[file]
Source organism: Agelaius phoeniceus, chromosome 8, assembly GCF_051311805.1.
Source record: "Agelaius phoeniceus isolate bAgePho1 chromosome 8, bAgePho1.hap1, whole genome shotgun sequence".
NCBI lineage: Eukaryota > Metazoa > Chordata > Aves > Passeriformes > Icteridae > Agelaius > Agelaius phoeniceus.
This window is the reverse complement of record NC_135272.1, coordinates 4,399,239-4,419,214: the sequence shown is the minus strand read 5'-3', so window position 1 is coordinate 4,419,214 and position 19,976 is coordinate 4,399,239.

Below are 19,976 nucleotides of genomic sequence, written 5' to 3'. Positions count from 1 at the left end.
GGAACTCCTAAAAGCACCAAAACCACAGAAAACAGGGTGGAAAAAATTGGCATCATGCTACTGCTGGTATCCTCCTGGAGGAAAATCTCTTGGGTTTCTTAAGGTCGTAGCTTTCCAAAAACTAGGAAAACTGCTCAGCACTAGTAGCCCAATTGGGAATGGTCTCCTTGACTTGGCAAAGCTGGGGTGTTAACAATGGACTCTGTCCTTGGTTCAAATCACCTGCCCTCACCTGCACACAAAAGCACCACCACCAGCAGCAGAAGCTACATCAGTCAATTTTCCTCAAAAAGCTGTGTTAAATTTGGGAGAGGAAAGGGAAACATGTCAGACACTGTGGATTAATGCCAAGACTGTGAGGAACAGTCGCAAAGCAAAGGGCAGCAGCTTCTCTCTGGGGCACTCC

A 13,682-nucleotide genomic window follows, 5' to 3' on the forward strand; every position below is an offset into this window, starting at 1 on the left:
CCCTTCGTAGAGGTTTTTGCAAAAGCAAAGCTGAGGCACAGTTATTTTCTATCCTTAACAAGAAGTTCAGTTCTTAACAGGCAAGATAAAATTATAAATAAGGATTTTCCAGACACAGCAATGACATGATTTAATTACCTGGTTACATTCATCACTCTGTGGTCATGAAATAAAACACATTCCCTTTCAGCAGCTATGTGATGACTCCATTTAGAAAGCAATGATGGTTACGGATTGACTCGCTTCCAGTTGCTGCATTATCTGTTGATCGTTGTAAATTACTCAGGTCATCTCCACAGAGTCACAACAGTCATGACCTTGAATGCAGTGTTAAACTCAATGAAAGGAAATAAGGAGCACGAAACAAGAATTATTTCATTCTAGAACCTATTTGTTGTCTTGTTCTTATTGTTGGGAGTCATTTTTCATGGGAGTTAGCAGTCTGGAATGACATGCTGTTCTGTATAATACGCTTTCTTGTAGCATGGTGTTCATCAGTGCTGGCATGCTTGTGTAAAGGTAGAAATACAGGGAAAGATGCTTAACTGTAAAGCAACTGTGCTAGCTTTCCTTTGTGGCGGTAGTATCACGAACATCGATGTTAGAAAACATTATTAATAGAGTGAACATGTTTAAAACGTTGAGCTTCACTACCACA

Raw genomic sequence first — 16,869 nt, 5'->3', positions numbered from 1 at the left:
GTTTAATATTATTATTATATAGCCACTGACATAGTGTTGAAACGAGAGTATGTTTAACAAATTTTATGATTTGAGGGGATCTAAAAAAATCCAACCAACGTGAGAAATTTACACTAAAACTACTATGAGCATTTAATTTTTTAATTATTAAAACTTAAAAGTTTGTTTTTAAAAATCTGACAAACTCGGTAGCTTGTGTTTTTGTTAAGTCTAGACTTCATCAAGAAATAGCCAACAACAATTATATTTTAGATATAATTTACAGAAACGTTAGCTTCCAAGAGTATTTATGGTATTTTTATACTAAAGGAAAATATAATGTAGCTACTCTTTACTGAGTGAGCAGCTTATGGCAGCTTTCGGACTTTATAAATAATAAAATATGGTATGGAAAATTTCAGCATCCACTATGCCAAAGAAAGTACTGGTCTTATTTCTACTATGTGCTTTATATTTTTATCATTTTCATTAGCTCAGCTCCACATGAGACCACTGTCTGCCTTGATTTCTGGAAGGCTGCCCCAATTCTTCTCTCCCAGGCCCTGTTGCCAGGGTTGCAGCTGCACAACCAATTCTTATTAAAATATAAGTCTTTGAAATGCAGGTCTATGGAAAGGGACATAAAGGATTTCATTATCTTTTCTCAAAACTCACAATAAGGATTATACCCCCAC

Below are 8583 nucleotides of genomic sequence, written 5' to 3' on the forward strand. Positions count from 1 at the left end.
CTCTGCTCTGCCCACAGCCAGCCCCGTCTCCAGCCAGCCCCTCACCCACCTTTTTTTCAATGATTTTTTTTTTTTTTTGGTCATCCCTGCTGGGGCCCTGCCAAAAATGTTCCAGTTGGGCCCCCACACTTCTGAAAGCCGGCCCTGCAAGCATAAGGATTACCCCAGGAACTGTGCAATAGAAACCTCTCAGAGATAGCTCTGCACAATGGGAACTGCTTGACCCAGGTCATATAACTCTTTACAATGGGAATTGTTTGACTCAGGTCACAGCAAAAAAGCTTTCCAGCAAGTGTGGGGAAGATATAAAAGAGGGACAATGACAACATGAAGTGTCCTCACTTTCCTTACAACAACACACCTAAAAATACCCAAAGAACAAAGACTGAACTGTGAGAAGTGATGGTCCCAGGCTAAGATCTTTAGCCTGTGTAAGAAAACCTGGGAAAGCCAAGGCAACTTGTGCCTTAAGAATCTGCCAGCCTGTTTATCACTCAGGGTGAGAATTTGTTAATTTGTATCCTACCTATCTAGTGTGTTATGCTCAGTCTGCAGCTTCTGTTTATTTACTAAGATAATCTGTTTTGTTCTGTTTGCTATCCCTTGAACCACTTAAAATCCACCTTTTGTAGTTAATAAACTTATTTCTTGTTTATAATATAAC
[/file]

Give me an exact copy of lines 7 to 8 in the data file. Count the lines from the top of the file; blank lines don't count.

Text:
A 13,682-nucleotide genomic window follows, 5' to 3' on the forward strand; every position below is an offset into this window, starting at 1 on the left:
CCCTTCGTAGAGGTTTTTGCAAAAGCAAAGCTGAGGCACAGTTATTTTCTATCCTTAACAAGAAGTTCAGTTCTTAACAGGCAAGATAAAATTATAAATAAGGATTTTCCAGACACAGCAATGACATGATTTAATTACCTGGTTACATTCATCACTCTGTGGTCATGAAATAAAACACATTCCCTTTCAGCAGCTATGTGATGACTCCATTTAGAAAGCAATGATGGTTACGGATTGACTCGCTTCCAGTTGCTGCATTATCTGTTGATCGTTGTAAATTACTCAGGTCATCTCCACAGAGTCACAACAGTCATGACCTTGAATGCAGTGTTAAACTCAATGAAAGGAAATAAGGAGCACGAAACAAGAATTATTTCATTCTAGAACCTATTTGTTGTCTTGTTCTTATTGTTGGGAGTCATTTTTCATGGGAGTTAGCAGTCTGGAATGACATGCTGTTCTGTATAATACGCTTTCTTGTAGCATGGTGTTCATCAGTGCTGGCATGCTTGTGTAAAGGTAGAAATACAGGGAAAGATGCTTAACTGTAAAGCAACTGTGCTAGCTTTCCTTTGTGGCGGTAGTATCACGAACATCGATGTTAGAAAACATTATTAATAGAGTGAACATGTTTAAAACGTTGAGCTTCACTACCACA